Charting Your Success


Daily Self Image and Body Image
We see our own bodies practically every day. Whether you’re checking your face in the mirror before you head out for work or to drop the kids off at school, or whether you are shopping for a new outfit to go out for dinner, each time we pass in front of a mirror or other reflective surface, we catch a glimpse of ourselves, whether we like it or not. Your own body becomes the most familiar to you. Because we see ourselves so frequently, small changes may not register form day to day, yet over time, they become apparent. That is why we look back on our prom pictures and suddenly realize we have gained 50 pounds!

Once you have undergone a surgical weight loss procedure, you will initially notice significant changes over a short period of time, for the initial year at least. But then, the tendency is to take the weight loss for granted and to possibly slip back into old eating and lifestyle habits. After 2 years, often weight loss slows and even some weight can return. Fluctuations are common, so it is helpful to chart your progress.

Charting as a Visual Aid
To achieve positive long term goals and continued success, it is important to keep some sort of visual record of your progress so that you can refer to something other then you own reflection to gauge your actual results The graphs below demonstrate the 4 to 5 year weight loss curve typically experienced by patients who undergo a Roux-en Y Gastric Bypass. Charting your progress enables you to have a quantifiable visual touchstone for observing your long term progress and is essential in making necessary adjustments to your diet, exercise and lifestyle choices. Dr. Nowaradan and his clinical staff are always eager to guide you through your particular best post-surgical practice.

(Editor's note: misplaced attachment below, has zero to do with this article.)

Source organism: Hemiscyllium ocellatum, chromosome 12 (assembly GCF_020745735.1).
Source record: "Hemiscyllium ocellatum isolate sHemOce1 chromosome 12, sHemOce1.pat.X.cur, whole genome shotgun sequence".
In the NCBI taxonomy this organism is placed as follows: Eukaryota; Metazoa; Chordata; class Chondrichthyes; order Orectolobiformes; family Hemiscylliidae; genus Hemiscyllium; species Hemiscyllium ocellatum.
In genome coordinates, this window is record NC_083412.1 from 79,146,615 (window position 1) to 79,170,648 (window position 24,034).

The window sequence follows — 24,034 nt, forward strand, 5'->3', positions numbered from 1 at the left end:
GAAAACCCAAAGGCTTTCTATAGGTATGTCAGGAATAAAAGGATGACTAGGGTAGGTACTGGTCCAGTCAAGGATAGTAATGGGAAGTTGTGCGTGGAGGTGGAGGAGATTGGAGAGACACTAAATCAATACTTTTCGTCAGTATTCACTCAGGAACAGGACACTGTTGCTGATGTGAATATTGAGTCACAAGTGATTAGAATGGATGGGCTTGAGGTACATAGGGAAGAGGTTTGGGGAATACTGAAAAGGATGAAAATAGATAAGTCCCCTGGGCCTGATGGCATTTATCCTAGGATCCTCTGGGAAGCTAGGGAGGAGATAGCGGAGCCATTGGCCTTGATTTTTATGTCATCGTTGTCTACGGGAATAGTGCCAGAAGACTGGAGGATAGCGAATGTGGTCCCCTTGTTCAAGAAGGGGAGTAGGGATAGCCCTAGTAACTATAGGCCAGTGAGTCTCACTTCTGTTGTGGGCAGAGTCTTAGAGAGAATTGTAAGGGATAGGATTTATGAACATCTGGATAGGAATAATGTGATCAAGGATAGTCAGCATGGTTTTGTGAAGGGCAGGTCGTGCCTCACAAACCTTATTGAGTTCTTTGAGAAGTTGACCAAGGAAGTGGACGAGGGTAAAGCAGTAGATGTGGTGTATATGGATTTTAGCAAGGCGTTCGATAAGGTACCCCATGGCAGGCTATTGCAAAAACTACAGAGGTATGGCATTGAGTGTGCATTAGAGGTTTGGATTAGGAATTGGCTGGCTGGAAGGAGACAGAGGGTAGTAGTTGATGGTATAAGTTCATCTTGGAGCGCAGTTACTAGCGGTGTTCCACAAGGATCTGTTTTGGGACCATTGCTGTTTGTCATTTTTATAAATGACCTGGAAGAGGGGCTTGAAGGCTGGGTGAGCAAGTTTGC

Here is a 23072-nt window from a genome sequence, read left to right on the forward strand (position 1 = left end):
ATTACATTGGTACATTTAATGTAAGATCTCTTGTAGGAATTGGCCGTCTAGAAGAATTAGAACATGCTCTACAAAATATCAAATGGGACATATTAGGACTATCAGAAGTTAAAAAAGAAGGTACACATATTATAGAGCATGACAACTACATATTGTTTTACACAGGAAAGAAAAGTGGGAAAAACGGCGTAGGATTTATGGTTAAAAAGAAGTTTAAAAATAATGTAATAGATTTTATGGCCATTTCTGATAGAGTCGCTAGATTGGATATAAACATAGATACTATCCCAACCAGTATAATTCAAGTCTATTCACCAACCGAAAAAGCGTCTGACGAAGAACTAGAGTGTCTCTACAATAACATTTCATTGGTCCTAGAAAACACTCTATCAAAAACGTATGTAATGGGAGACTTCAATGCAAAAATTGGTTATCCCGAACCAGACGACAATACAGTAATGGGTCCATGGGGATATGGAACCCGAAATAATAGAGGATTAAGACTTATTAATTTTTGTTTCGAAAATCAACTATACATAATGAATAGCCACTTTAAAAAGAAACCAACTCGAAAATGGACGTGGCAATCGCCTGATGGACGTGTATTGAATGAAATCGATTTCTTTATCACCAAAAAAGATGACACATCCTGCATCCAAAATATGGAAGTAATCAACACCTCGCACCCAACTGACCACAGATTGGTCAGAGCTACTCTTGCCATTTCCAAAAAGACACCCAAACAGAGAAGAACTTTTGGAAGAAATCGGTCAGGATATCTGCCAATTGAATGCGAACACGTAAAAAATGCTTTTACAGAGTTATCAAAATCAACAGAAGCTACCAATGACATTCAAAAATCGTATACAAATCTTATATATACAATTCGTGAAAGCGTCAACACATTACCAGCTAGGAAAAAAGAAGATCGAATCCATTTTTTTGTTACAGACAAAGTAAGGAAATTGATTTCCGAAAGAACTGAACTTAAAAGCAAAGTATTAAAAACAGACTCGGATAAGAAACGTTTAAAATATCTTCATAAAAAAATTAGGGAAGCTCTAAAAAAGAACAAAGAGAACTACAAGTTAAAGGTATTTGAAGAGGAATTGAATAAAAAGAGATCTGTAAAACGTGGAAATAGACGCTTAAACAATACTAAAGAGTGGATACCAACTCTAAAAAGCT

Unique Weight Loss Curves
Lap Band patients typically lose 1-2 pounds per week consistently, but heavier patients often lose faster in the beginning. This comes to roughly 45 – 100 pounds the first year for most band patients. It is important to keep in mind that while most of the Roux-en Y patients drop the weight faster in the beginning, Lap Band patients may have the same percentage of excess weight loss and comparable ability to keep it off after only a couple of years. Gastric banding patients may have to work a little harder in the first couple of years, but the procedure tends to encourage better eating habits which, in turn, helps in producing long term weight stability. However, without behavior modification, including improved eating habits and increased exercise, weight regain is common after 18 -24 months with the Lap Band system.

The Sleeve Gastrectomy, while medically most appropriate for some patients, especially as the first of a 2-stage strategy for those who are extremely obese, the Sleeve Gastrectomy alone has the potential for inadequate weight loss or weight regain. While this is possible for all procedures, it is more common with those that do not involve an intestinal bypass. Certain foods, such as ice cream, milk shakes etc can still be absorbed and may slow weight gain. Behavior modification is critical in achieving success with the Gastric Sleeve; therefore, charting your progress can be a valuable visual aid in recording your success and adjusting your behavior. Suggested Charting Techniques
Below are 2 layout pages that may be helpful in charting your success, both daily and monthly. The pages are available for your use. Simply click the download button below the respective layouts and you will be directed to a .pdf file that you may print. The booklets contain 31 pages for the daily record, and 12 pages for the monthly goal setting record.